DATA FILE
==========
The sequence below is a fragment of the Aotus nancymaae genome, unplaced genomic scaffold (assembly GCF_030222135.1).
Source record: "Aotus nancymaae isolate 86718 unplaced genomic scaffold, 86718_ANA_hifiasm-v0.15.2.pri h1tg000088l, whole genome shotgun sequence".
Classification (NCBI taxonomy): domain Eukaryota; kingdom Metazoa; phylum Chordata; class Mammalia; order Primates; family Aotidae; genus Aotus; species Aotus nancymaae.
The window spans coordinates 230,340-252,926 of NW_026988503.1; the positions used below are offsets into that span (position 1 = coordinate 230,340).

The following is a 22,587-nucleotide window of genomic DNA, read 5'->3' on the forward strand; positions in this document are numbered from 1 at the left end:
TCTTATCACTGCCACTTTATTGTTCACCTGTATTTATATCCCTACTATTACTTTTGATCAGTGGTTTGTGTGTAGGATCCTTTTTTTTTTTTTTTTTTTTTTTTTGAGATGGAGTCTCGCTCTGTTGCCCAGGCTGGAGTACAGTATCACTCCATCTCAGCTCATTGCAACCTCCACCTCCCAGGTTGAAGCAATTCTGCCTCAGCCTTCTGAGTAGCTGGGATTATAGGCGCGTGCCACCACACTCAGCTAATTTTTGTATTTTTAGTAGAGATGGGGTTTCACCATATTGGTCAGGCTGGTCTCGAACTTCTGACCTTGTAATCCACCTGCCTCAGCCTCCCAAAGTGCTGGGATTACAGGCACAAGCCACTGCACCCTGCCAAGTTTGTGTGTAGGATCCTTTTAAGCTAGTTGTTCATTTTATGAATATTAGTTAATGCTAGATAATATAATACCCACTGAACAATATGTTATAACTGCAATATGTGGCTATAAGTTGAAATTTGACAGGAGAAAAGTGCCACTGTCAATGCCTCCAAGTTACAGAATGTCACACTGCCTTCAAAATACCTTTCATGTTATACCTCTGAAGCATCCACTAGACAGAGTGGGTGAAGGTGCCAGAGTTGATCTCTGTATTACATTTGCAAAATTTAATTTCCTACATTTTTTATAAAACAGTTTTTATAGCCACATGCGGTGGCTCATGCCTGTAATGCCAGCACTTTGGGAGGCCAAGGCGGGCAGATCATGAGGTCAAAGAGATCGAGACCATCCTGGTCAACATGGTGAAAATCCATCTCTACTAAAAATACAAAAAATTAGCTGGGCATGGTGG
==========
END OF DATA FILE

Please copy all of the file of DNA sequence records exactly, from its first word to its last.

The sequence below is a fragment of the Aotus nancymaae genome, unplaced genomic scaffold (assembly GCF_030222135.1).
Source record: "Aotus nancymaae isolate 86718 unplaced genomic scaffold, 86718_ANA_hifiasm-v0.15.2.pri h1tg000088l, whole genome shotgun sequence".
Classification (NCBI taxonomy): domain Eukaryota; kingdom Metazoa; phylum Chordata; class Mammalia; order Primates; family Aotidae; genus Aotus; species Aotus nancymaae.
The window spans coordinates 230,340-252,926 of NW_026988503.1; the positions used below are offsets into that span (position 1 = coordinate 230,340).

The following is a 22,587-nucleotide window of genomic DNA, read 5'->3' on the forward strand; positions in this document are numbered from 1 at the left end:
TCTTATCACTGCCACTTTATTGTTCACCTGTATTTATATCCCTACTATTACTTTTGATCAGTGGTTTGTGTGTAGGATCCTTTTTTTTTTTTTTTTTTTTTTTTTGAGATGGAGTCTCGCTCTGTTGCCCAGGCTGGAGTACAGTATCACTCCATCTCAGCTCATTGCAACCTCCACCTCCCAGGTTGAAGCAATTCTGCCTCAGCCTTCTGAGTAGCTGGGATTATAGGCGCGTGCCACCACACTCAGCTAATTTTTGTATTTTTAGTAGAGATGGGGTTTCACCATATTGGTCAGGCTGGTCTCGAACTTCTGACCTTGTAATCCACCTGCCTCAGCCTCCCAAAGTGCTGGGATTACAGGCACAAGCCACTGCACCCTGCCAAGTTTGTGTGTAGGATCCTTTTAAGCTAGTTGTTCATTTTATGAATATTAGTTAATGCTAGATAATATAATACCCACTGAACAATATGTTATAACTGCAATATGTGGCTATAAGTTGAAATTTGACAGGAGAAAAGTGCCACTGTCAATGCCTCCAAGTTACAGAATGTCACACTGCCTTCAAAATACCTTTCATGTTATACCTCTGAAGCATCCACTAGACAGAGTGGGTGAAGGTGCCAGAGTTGATCTCTGTATTACATTTGCAAAATTTAATTTCCTACATTTTTTATAAAACAGTTTTTATAGCCACATGCGGTGGCTCATGCCTGTAATGCCAGCACTTTGGGAGGCCAAGGCGGGCAGATCATGAGGTCAAAGAGATCGAGACCATCCTGGTCAACATGGTGAAAATCCATCTCTACTAAAAATACAAAAAATTAGCTGGGCATGGTGG